Great Wave: Price Revolutions and the Rhythm of History

    Full details

    Authors & editors

    Fischer, David Hackett [Author]

    Publisher Oxford University Press
    Year of publication 1996

    Medium Book

    Economics & commerce > Data & reviews
    Economics & commerce > Feeding the World


    Scope & contentWikipedia entry
    First wave
    Fischer says this began with the medieval price revolution, 1180-1350. There followed crisis in the 14th and 15th centuries, featuring the Black Death and Hundred years war. Then equilibrium during the early Renaissance, 1400-1470.p36-60

    Second wave
    This began with the “price revolution of the 16th century”, in fact lasting from about 1470-1590.p91 Crisis followed; depression, famine, the Thirty Years' War (1618–1648), English Civil War, Dutch Revolt and other conflicts.p98

    According to Fischer the Enlightenment equilibrium which followed lasted from 1660-1730.p102

    Third wave
    The price revolution of the 18th century began about 1729.p117 Commodity prices rose in England (sic), France and the United States (sic!).p120 large population increases occurred in most of Europe.p124 Wage rates failed to keep pace with grain price rises, and wealth inequality increased.p138 A rising spirit of rebellion led to a “revolutionary crisis”, 1789-1820.p141 The French revolution was followed by the Napoleonic wars and Latin American wars of independence. Stability was regained in the “Victorian equilibrium”, 1820-96. Consumer prices fell in England (sic).p158 There were revolutions in transportation, agriculture, industry and commerce.p168 But by the end of this era, young Englishmen were “bankrupt, bored and bloody-minded… the dark clouds began to gather.”p164

    Fourth wave
    Fischer identifies a further “price revolution” in the 20th century, by which time there were no new lands left to explore or colonise. The German hyperinflation of 1923 and the Great depression of 1929 were followed by accelerating worldwide inflation after 1962.p203 Though inflation had ended by 1996,p233 Fischer speculated (1996) that “the great wave of the 20th century (approaches) its climax” and that “A major war in the Middle East or eastern Europe or elsewhere could reignite inflation.”p234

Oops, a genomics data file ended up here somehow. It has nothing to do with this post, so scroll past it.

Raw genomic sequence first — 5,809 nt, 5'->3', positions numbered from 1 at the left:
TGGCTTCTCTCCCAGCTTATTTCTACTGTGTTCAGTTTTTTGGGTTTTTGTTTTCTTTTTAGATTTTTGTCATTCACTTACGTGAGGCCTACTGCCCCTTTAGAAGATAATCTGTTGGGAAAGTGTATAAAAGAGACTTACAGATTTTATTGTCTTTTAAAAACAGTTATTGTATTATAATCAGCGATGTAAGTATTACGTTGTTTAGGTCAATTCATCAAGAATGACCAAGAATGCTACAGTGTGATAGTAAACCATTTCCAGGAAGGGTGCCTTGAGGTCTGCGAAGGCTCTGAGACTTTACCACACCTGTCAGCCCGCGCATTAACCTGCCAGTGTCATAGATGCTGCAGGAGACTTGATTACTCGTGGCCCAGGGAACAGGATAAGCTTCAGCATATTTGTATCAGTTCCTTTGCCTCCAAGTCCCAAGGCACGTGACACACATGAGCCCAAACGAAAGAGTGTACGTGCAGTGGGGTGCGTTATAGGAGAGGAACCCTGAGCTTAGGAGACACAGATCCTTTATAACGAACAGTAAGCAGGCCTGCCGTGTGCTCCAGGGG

Fischer observed that these movements were not cycles but waves, with no fixed periodicity. Each wave had six common features. Chronologically, these were; 1), prolonged prosperity, 2) political disorder, 3) inflation spiral, 4) spiritual crisis, 5) revolution, deflation, 6) long era of equilibrium.p237

    Limitations of the theory
    Fischer predicted (1996) that “the price revolution of the 20th century has yet to reach its climax”.p240 Recent works by Steven Pinker[2] and Joshua S Goldstein[3] suggest that war and violence are decreasing, an trend which seems at odds with some of Fisher”s conclusions, which are now proved correct. Fischer did remind his readers that volatility would occur and increase

    Paul Krugman[4] offers the comment that “most big-think books about history offer only strained analogies mixed with pretentious statements of the obvious.” Thomas J Archdeacon[5] calls the theory “vivid”, “shrewd” and “strongly persuasive”, but suspects it is “blood in the water for academic sharks hunting outsiders venturing into their territory.” The argument that the world is heading for a crisis “has the vagueness of analogy.” In the wake of the disruption of the covid-19 pandemic over 2020-21, Fisher's argument that the west is heading for a crisis appears more convincing.

    In a long and detailed review, John H Munro of Toronto university [6] deplores the absence of mathematical modeling; the theory is “rather too neat” for him to accept.

    Finally, the book has a Eurocentric or western bias, with no data at all about the significant Asian economies.[7]

    Copies held

    Accession no. 231787

    • Shelf location: D600-FIS
    • Donor: Ron Cookson